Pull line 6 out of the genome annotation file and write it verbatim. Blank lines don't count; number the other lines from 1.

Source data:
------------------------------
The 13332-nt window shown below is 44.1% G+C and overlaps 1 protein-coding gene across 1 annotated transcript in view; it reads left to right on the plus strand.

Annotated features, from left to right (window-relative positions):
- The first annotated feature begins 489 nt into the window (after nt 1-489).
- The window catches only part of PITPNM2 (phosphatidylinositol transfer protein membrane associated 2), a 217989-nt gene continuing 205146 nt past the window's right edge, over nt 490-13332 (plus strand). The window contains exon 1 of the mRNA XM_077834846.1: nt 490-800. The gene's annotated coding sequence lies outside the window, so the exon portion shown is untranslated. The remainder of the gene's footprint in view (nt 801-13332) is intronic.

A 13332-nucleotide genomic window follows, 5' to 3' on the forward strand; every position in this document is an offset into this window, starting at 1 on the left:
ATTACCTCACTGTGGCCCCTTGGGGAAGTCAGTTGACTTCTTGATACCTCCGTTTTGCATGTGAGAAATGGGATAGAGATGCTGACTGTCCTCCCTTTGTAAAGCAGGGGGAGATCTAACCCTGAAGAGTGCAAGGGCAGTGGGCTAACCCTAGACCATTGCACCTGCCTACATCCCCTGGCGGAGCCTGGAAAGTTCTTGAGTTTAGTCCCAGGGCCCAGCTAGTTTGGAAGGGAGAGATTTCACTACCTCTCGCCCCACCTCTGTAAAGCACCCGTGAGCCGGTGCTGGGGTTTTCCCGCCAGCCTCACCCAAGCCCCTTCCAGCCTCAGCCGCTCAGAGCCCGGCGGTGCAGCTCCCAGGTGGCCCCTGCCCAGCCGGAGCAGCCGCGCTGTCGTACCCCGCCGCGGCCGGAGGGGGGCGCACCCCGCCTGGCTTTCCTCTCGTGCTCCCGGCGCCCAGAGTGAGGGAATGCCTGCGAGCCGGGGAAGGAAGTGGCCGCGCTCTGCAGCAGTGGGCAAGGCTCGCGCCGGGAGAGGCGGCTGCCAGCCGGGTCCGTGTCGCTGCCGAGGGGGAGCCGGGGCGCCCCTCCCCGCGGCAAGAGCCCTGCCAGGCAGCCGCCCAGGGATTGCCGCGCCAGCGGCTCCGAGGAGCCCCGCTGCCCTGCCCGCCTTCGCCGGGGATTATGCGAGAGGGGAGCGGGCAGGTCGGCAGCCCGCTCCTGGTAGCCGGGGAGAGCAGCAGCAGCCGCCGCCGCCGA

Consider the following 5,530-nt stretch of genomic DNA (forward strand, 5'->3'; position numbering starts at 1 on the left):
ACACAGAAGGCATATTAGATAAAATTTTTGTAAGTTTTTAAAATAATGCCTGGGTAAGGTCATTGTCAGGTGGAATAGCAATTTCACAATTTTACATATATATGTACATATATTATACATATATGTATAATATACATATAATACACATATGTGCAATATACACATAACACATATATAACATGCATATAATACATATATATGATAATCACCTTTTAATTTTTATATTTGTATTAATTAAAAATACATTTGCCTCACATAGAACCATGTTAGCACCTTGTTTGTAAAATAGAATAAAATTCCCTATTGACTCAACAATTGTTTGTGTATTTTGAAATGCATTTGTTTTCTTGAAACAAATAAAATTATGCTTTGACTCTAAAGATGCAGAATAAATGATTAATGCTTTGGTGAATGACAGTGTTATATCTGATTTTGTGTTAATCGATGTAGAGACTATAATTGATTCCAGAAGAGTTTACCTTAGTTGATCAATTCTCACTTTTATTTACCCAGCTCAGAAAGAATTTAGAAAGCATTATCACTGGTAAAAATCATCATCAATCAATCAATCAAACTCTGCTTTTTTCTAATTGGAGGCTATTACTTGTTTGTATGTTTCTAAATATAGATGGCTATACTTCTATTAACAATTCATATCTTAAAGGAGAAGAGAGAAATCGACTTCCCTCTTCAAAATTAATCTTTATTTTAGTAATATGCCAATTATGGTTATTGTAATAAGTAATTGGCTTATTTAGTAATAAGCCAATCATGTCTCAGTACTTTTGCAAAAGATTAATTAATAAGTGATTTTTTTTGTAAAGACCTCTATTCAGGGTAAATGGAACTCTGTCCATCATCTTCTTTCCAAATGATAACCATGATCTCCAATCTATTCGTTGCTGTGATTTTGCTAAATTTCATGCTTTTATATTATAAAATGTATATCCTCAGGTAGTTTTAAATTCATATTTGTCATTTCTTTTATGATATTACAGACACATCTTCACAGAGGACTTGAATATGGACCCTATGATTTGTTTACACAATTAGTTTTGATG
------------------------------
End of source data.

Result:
ATTACCTCACTGTGGCCCCTTGGGGAAGTCAGTTGACTTCTTGATACCTCCGTTTTGCATGTGAGAAATGGGATAGAGATGCTGACTGTCCTCCCTTTGTAAAGCAGGGGGAGATCTAACCCTGAAGAGTGCAAGGGCAGTGGGCTAACCCTAGACCATTGCACCTGCCTACATCCCCTGGCGGAGCCTGGAAAGTTCTTGAGTTTAGTCCCAGGGCCCAGCTAGTTTGGAAGGGAGAGATTTCACTACCTCTCGCCCCACCTCTGTAAAGCACCCGTGAGCCGGTGCTGGGGTTTTCCCGCCAGCCTCACCCAAGCCCCTTCCAGCCTCAGCCGCTCAGAGCCCGGCGGTGCAGCTCCCAGGTGGCCCCTGCCCAGCCGGAGCAGCCGCGCTGTCGTACCCCGCCGCGGCCGGAGGGGGGCGCACCCCGCCTGGCTTTCCTCTCGTGCTCCCGGCGCCCAGAGTGAGGGAATGCCTGCGAGCCGGGGAAGGAAGTGGCCGCGCTCTGCAGCAGTGGGCAAGGCTCGCGCCGGGAGAGGCGGCTGCCAGCCGGGTCCGTGTCGCTGCCGAGGGGGAGCCGGGGCGCCCCTCCCCGCGGCAAGAGCCCTGCCAGGCAGCCGCCCAGGGATTGCCGCGCCAGCGGCTCCGAGGAGCCCCGCTGCCCTGCCCGCCTTCGCCGGGGATTATGCGAGAGGGGAGCGGGCAGGTCGGCAGCCCGCTCCTGGTAGCCGGGGAGAGCAGCAGCAGCCGCCGCCGCCGA